Don't use Guard Dog's ad blocking.
3. Ad Subtract
Intermute's Ad Subtract will block all pop-ups and banner ads, as well as block cookies, animations, music and images. It will also stop "referrers:" sites that open up other sites. You can customize what is blocked by site.
4. Other Bundled Software
With McAfee's Internet Security 4.0, you also get VirusScan 6.0, Firewall, Safe & Sound, QuickClean Lite, and Shredder. VirusScan did well in catching the recent klez virus, and updates its virus signature file automatically each week. The Firewall works well, but I thought it was performing slower than Zone Alarm when all the security features are turned on. Safe & Sound is a utility that will automatically back up selected files to another location. You can set it to back up to another drive or another directory, and set the interval anywhere from 30 minutes to real-time mirroring. QuickClean Lite is a garbage eliminator. Shredder is an enhanced DELETE program which overwrites deleted files many times with random values and scrambles the directory entries.
Many tools have similar features, but I really like how Guard Dog blocks indirect cookies and automatically deletes cookies from non-bookmarked sites at the end of each session. Other tools require you to manually select what to delete. Ad Subtract stops all the eyesores and extra clicks to close unwanted windows. VirusScan is as good as any other virus program, and is bundled with Guard Dog. The Firewall is as good as Zone Alarm, so you could use it instead if you wish.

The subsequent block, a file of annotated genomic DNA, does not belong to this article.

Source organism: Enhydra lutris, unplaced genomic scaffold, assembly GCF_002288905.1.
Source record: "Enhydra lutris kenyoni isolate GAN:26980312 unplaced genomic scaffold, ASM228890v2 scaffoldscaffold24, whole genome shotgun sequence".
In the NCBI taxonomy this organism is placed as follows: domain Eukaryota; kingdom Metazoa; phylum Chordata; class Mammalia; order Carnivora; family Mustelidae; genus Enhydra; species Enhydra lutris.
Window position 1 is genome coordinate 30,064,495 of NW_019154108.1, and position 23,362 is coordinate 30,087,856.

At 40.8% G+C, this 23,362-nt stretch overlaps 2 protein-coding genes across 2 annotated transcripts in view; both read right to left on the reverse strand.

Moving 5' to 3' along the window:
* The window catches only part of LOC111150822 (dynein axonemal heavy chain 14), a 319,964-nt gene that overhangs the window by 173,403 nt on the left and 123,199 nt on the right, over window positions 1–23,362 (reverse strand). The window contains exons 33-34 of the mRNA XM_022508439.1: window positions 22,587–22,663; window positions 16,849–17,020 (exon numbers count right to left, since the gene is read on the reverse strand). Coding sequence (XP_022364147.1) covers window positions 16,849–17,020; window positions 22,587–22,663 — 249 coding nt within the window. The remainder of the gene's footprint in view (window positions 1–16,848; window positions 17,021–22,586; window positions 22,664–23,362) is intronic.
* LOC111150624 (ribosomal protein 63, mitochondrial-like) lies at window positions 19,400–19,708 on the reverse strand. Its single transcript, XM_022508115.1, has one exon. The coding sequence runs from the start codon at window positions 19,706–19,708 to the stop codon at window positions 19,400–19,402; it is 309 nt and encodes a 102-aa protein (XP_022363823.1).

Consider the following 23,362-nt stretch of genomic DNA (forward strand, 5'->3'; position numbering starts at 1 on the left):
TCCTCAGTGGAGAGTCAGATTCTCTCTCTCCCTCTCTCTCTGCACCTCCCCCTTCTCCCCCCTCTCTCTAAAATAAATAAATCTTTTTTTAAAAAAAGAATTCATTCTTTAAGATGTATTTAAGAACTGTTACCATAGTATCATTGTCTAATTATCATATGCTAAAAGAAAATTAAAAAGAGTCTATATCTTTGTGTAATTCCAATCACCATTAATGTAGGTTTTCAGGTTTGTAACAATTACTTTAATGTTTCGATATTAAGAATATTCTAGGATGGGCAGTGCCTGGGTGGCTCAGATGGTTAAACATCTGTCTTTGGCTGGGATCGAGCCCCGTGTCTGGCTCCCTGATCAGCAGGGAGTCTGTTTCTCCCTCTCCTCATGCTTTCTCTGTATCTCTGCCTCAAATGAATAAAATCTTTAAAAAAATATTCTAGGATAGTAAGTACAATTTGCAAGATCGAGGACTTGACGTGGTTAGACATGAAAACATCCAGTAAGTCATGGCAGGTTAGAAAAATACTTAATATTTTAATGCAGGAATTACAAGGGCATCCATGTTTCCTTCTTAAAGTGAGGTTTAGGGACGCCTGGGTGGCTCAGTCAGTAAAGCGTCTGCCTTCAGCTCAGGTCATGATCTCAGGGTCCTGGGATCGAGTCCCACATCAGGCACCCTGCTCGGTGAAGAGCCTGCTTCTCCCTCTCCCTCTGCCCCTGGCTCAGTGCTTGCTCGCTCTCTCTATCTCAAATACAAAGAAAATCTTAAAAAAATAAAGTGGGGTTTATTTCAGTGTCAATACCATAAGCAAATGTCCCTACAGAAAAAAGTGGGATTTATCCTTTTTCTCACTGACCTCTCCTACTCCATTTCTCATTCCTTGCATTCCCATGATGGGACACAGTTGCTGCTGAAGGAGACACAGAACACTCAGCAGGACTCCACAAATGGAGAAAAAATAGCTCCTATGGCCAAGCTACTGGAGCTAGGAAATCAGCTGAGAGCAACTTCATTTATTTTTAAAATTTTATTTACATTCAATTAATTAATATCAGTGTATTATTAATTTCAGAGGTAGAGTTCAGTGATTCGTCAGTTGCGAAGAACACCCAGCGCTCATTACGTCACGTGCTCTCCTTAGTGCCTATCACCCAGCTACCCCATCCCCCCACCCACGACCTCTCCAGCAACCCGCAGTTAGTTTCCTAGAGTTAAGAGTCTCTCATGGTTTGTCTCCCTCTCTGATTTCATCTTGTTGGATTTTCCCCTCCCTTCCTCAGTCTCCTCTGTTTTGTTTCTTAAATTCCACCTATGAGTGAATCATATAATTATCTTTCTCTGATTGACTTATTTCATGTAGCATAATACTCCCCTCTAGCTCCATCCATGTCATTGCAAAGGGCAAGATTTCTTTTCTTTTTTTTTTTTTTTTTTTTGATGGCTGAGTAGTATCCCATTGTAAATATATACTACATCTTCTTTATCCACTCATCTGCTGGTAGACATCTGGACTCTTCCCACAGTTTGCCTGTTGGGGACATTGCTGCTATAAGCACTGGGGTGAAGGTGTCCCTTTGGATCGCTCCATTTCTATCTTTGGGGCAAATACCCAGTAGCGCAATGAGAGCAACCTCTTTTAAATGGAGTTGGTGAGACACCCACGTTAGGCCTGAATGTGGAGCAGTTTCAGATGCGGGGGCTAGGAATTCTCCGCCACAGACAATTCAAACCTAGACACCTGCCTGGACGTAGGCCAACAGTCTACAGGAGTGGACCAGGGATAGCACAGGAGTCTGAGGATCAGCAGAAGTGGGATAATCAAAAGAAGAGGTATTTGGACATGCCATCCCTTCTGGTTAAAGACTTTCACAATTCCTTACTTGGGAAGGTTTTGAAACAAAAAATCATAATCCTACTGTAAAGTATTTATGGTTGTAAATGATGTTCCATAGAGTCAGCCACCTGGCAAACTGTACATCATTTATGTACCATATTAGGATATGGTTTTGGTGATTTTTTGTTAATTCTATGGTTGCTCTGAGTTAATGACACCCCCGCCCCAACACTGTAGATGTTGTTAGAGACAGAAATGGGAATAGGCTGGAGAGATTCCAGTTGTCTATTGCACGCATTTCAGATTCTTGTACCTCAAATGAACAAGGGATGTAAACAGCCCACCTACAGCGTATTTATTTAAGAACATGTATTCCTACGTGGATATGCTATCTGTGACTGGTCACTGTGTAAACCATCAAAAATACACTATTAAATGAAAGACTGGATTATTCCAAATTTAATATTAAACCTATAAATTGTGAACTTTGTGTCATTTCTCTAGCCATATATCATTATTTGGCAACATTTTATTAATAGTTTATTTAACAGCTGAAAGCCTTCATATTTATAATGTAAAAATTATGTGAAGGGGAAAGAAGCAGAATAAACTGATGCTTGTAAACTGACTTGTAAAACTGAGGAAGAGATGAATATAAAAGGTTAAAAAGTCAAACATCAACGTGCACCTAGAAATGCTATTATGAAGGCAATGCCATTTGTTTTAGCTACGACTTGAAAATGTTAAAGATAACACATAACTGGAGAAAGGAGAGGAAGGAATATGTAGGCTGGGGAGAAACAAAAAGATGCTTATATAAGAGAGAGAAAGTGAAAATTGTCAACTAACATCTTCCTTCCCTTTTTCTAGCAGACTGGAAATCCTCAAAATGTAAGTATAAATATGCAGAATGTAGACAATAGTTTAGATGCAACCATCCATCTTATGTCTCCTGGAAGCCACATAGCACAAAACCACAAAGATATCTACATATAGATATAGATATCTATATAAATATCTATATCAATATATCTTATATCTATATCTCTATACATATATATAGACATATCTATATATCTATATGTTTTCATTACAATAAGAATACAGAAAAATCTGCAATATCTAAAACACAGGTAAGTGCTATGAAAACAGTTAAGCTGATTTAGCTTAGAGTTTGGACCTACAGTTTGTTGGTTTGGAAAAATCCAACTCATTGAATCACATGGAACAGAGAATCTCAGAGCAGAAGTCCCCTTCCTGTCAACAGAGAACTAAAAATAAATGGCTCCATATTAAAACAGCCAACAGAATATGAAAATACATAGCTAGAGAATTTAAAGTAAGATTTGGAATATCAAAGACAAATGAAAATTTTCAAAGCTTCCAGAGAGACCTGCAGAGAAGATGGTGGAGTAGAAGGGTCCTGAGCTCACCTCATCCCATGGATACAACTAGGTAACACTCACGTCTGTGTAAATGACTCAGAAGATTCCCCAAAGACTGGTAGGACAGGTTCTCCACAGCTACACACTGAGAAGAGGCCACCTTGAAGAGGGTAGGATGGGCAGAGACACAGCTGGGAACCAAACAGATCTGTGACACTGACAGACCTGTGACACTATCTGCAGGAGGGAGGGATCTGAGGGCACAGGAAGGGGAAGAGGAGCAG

This is true. In the past I always had Microsoft Messenger start up with Windows. Even when I would sign out, but leave the icon in the taskbar I noticed through ZoneAlarm messenger was still uploading. This of course is using memory even though the program was turned off. Now I completely shut it down; after I check my e-mail I exit the program.
Still I wondered, what information could have been getting uploaded to Microsoft? It's not that I'm paranoid or anything about it, but it just seemed strange.
It's all there. Just being used by Windows. Can't remember how much mine shows but it is a little less than the 512 I have. 98SE is better than the previous versions about giving back memory. But it's not always Windows' fault. Many apps running under Windows are horrible about leaking memory. We have one at work called MetaViewer that almost always requires a reboot after use. A tidbit many folks don't realize is that the Microsoft Office Shortcut Bar takes a meg of memory just to sit on your desktop. Insane.
The only thing I can think of is if the window won't close, try the ctrl/alt/delete keys to shut it. You also might want to reboot and try it again. If you still have problems with it, uninstall and then reinstall the program. Maybe you forgot to do something in the configuration setup.
I need to know the answer because I will be using norton Professional on my new machine when I get it going! Would prefer to stay with Zonelab for windows XP Pro.
That created, for me, the weirdest, most bazaar visual you could imagine. My computer would never do such a thing.
Of course, its protected by Zone Alarm as well.